Berlin-based Akinbiyi witnessed Sekgala’s growth first-hand. The two met in 2011. “Thabiso was serious about his photography, about having a clear vision of what he wanted to convey, get across,” said Akinbiyi, who began his photographic career in 1974 and continues to produce black-and-white street scenes using a Rolleiflex twin-lens reflex camera. In October 2012, the two went on a long walk through central Johannesburg that ended at the younger photographer’s apartment. “From his living room window I overlooked well-kept lawns and the privilege of economic security,” recalls Akinbiyi, highlighting those things still out-of-reach of Sekgala. His suicide was partly attributed to his on-going economic insecurity, although his grandmother’s death a month earlier was also a contributing factor.

In 2013 Sekgala participated in a residency funded by KfW Stiftung at the Künstlerhaus Bethanien in Berlin. At the end of his stay he mounted an exhibition under the title Paradise. Exploring issues of home, migrant identity, displacement alongside the gentler pleasures of urban living, the exhibition included portraits of white Berlin women posed in Turkish male-only teahouses. But mostly, it showed things seen on the street, including instances of people sheltering beneath umbrellas. Sekgala’s first European solo exhibition however failed to galvanise wider interest, particularly amongst commercial dealers. This galvanised rather than diminished his resolve.

“People want to see a certain picture of Africa,” explained Sekgala following his return to South Africa. “I think there’s a lot of better stuff to photograph than this negative stuff – better than poverty and violence.”

Sekgala brought this attitude to bear on a difficult subject: mining in South Africa. In 2012, he began travelling to the former “homeland” territories again for a new project. Second Transition describes the labour strife that has gripped the platinum mining region north of Johannesburg. In August 2012, the massacre of Marikana occurred here. Close to the telegraph lines pictured on the Second Transition works from the Deutsche Bank Collection, 34 striking mine workers were shot. It was the most deadly police deployment in the post-apartheid era. Working less like a photojournalist and more like a drifting street photographer, Sekgala observed things that interested him. Two women seated on a rise beneath umbrellas. A protesting miner in uniform balancing his safety helmet on a stick, like an umbrella.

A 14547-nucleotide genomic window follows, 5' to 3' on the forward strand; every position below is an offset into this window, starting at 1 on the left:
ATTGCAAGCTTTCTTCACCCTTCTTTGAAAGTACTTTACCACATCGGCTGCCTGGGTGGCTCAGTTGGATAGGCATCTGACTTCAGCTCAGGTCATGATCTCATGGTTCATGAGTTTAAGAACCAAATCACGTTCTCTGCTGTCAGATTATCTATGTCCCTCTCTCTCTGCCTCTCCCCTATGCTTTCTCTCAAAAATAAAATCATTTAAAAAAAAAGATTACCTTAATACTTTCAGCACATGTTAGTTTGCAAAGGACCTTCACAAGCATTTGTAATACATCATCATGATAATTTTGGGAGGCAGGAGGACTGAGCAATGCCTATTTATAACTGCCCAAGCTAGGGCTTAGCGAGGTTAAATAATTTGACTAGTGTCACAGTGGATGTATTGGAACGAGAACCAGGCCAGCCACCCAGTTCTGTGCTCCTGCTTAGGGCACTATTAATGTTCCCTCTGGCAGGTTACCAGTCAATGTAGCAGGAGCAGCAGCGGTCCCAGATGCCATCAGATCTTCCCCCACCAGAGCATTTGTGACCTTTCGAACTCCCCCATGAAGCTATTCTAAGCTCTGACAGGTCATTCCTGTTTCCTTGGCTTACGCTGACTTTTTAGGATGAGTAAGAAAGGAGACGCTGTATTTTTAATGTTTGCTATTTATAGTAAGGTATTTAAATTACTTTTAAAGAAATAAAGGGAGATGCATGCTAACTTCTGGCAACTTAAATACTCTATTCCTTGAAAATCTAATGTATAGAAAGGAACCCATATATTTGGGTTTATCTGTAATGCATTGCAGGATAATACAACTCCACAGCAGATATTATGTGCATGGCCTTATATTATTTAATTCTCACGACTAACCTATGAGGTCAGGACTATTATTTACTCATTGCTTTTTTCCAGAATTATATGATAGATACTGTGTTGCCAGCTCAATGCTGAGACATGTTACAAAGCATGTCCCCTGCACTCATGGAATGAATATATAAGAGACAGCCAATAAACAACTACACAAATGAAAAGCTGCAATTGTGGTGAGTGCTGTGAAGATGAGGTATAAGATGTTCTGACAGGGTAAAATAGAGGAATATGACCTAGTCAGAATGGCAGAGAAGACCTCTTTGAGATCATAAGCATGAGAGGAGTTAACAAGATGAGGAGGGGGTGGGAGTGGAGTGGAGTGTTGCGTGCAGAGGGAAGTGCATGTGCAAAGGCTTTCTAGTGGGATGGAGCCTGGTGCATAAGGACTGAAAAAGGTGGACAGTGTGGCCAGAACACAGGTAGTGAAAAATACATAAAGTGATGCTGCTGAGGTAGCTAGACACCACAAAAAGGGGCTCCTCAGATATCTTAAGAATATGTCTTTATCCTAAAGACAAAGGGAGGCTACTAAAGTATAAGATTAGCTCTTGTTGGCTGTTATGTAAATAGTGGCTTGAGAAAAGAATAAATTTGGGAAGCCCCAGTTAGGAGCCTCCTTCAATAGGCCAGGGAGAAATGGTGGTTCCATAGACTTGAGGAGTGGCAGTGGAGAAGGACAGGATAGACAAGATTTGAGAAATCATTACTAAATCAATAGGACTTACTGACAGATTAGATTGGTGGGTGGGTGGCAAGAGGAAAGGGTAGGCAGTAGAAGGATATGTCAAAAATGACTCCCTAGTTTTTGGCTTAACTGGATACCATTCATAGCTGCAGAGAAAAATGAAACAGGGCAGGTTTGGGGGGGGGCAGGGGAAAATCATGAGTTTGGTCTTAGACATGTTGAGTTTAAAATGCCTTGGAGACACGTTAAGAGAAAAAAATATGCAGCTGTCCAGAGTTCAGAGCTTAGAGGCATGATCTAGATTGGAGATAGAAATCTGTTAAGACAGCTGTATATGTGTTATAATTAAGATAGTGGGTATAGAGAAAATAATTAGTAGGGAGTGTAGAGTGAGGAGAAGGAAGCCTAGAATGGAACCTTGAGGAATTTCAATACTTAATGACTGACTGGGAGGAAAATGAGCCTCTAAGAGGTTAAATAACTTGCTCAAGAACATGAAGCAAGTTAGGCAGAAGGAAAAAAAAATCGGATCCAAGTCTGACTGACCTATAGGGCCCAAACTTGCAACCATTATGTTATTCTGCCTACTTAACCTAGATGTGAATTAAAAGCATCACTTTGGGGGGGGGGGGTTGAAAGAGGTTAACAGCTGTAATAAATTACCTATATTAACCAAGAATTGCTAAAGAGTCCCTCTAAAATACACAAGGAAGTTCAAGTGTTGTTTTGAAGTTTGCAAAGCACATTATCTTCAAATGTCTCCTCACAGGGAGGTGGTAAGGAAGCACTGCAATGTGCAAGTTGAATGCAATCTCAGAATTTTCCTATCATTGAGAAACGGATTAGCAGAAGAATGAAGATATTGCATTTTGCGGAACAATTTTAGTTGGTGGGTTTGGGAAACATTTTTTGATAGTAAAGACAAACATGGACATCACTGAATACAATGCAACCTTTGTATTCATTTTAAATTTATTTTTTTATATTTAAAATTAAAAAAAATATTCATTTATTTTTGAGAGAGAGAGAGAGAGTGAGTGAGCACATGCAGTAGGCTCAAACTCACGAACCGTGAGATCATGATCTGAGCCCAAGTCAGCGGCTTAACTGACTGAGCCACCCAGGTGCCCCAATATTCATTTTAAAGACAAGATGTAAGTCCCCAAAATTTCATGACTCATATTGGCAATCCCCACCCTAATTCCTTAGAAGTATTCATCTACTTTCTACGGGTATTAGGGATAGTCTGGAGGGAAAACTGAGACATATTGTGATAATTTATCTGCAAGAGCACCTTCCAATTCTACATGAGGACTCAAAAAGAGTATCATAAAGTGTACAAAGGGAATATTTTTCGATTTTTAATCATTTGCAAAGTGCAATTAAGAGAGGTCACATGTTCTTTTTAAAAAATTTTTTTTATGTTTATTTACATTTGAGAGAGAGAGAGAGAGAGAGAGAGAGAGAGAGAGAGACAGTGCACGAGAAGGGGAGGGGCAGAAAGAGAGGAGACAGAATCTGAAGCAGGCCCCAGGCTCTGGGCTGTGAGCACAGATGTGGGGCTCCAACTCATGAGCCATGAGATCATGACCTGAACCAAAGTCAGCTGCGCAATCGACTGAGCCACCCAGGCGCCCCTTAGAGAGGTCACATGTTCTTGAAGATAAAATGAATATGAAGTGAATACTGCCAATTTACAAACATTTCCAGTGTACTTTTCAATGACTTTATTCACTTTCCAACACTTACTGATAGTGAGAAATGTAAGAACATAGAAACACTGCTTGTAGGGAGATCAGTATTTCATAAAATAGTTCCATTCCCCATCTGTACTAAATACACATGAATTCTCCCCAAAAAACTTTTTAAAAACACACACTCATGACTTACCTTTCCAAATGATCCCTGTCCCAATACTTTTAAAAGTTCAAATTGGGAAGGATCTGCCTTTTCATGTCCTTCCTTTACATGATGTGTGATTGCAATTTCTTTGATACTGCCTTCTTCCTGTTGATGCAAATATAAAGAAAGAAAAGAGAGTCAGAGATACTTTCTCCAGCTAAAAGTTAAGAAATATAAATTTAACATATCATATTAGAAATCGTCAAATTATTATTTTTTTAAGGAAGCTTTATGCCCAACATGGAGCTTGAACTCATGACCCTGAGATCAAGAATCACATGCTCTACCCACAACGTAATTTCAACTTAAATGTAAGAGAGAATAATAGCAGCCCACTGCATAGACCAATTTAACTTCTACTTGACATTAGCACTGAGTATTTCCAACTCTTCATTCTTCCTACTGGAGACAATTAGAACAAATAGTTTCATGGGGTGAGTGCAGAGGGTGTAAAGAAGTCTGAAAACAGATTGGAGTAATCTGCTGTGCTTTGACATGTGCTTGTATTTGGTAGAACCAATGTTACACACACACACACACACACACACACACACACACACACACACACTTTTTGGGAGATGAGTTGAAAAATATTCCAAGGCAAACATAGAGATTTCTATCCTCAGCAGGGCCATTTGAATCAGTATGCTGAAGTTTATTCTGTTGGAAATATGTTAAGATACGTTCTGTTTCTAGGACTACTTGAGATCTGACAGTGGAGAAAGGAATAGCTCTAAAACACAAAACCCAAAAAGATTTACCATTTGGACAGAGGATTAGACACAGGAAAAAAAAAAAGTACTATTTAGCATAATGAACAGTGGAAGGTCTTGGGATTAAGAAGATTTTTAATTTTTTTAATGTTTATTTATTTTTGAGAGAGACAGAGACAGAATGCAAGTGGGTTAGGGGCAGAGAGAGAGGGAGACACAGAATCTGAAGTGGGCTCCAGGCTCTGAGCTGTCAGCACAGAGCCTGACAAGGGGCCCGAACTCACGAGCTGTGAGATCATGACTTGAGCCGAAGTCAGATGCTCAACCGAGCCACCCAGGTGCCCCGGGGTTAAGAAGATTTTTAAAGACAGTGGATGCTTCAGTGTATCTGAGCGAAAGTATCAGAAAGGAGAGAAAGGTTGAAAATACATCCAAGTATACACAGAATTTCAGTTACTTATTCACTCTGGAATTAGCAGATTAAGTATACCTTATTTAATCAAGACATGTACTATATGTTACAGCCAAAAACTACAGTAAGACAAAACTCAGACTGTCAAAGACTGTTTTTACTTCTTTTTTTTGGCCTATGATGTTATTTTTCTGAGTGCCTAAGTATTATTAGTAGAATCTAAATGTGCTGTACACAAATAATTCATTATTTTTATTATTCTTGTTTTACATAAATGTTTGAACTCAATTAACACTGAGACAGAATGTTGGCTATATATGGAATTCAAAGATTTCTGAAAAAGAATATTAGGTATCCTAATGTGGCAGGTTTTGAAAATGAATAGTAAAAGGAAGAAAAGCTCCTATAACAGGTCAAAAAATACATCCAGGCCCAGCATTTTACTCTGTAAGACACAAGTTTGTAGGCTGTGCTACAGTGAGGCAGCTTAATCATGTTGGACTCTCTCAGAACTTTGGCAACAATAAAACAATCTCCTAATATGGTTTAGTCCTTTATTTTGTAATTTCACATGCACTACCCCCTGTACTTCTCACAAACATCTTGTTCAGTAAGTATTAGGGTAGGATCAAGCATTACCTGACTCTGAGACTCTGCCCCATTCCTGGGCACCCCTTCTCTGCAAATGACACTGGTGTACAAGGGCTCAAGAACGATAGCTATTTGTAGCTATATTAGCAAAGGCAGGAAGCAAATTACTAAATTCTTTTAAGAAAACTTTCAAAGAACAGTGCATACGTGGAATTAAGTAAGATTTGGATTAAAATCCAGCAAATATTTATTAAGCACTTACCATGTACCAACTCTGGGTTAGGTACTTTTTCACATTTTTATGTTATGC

But these are simply visually correspondences (of which there are many in his body of work as a photographer, including fences, roadsides, tables; Sekgala is a poet of the non-motorised world). For Sekgala, though, there was a deeper connection between his two projects. “Homeland speaks of political and personal importance of a place,” he told curator Brendan Wattenberg. “Second Transition looks at the economic value of the land in mining areas.” Sekgala’s sympathies in relation to his subject are clearly visible: Sekgala is firmly on the side of workers. In this sense, his work is less about the dialectic of struggle than it is about the affirming class solidarity. What distinguishes him from propagandists of labour is his eye. Similar to Omar Badsha, an important anti-apartheid photographer who came to photography through his activities as a trade unionist, Sekgala retrieves dignity and quiet from a situation very often treated merely as a cite of spectacle by photojournalists.

Despite coming to photography late and only producing a relatively small body of work, Sekgala will be remembered for his effortless maturity as a photographer concerned with themes of youth and belonging. “Thabiso was really talented and was prepared to do the nitty-gritty hard work,” Akinbiyi told me shortly after his death. “Already he had gained his personal eye, using the square format and colour film to express his acute sensitivity. Still young in years he strove to understand what he trained his camera lens on, to see beyond the surface forms.”  A selection of Sekgala’s works is currently on view at the 10th Bamako Encounters. The biennale, established in 1994, is the most important forum for African photo and video art.

For those that knew and worked with him, like Kenyan photographer Mimi Cherono Ng’ok, Sekgala represented more than simply talent unrealised. Sekgala, says Ng’ok, allied himself to a “new generation artists” with a “positive approach”. Of their many conversation, she points to one statement as defining of the man as much as the artist: “We are each mapping – emotionally, and physically – trying to find our place in this world, creating photographs that stand as monuments to place, movement and new discoveries. We are a generation of searching.”  

Thabiso Sekgala, born 1981, died 16 October 2014. Although unmarried, he is survived by two children, a son and daughter.

Rencontres de Bamako
Bamako, Mali
October 1. – December 31.2015